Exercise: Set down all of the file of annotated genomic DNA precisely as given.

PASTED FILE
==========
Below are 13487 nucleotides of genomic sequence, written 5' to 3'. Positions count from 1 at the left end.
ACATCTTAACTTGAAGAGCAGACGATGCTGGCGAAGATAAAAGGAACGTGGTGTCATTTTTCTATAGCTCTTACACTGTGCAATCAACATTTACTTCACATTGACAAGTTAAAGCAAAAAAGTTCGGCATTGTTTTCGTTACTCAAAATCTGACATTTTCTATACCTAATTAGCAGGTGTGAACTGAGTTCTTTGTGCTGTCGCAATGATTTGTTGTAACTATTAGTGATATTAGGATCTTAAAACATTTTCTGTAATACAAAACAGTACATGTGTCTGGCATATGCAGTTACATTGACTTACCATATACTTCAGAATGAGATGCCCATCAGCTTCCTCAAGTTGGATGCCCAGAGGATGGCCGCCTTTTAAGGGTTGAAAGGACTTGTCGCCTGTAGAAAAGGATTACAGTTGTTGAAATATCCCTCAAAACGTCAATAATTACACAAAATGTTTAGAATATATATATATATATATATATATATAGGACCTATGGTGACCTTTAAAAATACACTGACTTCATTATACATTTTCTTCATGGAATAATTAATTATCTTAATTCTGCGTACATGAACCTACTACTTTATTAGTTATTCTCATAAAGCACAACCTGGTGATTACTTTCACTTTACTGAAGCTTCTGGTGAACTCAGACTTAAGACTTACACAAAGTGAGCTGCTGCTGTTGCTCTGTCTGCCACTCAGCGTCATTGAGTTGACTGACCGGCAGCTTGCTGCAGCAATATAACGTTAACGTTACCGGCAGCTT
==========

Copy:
Below are 13487 nucleotides of genomic sequence, written 5' to 3'. Positions count from 1 at the left end.
ACATCTTAACTTGAAGAGCAGACGATGCTGGCGAAGATAAAAGGAACGTGGTGTCATTTTTCTATAGCTCTTACACTGTGCAATCAACATTTACTTCACATTGACAAGTTAAAGCAAAAAAGTTCGGCATTGTTTTCGTTACTCAAAATCTGACATTTTCTATACCTAATTAGCAGGTGTGAACTGAGTTCTTTGTGCTGTCGCAATGATTTGTTGTAACTATTAGTGATATTAGGATCTTAAAACATTTTCTGTAATACAAAACAGTACATGTGTCTGGCATATGCAGTTACATTGACTTACCATATACTTCAGAATGAGATGCCCATCAGCTTCCTCAAGTTGGATGCCCAGAGGATGGCCGCCTTTTAAGGGTTGAAAGGACTTGTCGCCTGTAGAAAAGGATTACAGTTGTTGAAATATCCCTCAAAACGTCAATAATTACACAAAATGTTTAGAATATATATATATATATATATATATATAGGACCTATGGTGACCTTTAAAAATACACTGACTTCATTATACATTTTCTTCATGGAATAATTAATTATCTTAATTCTGCGTACATGAACCTACTACTTTATTAGTTATTCTCATAAAGCACAACCTGGTGATTACTTTCACTTTACTGAAGCTTCTGGTGAACTCAGACTTAAGACTTACACAAAGTGAGCTGCTGCTGTTGCTCTGTCTGCCACTCAGCGTCATTGAGTTGACTGACCGGCAGCTTGCTGCAGCAATATAACGTTAACGTTACCGGCAGCTT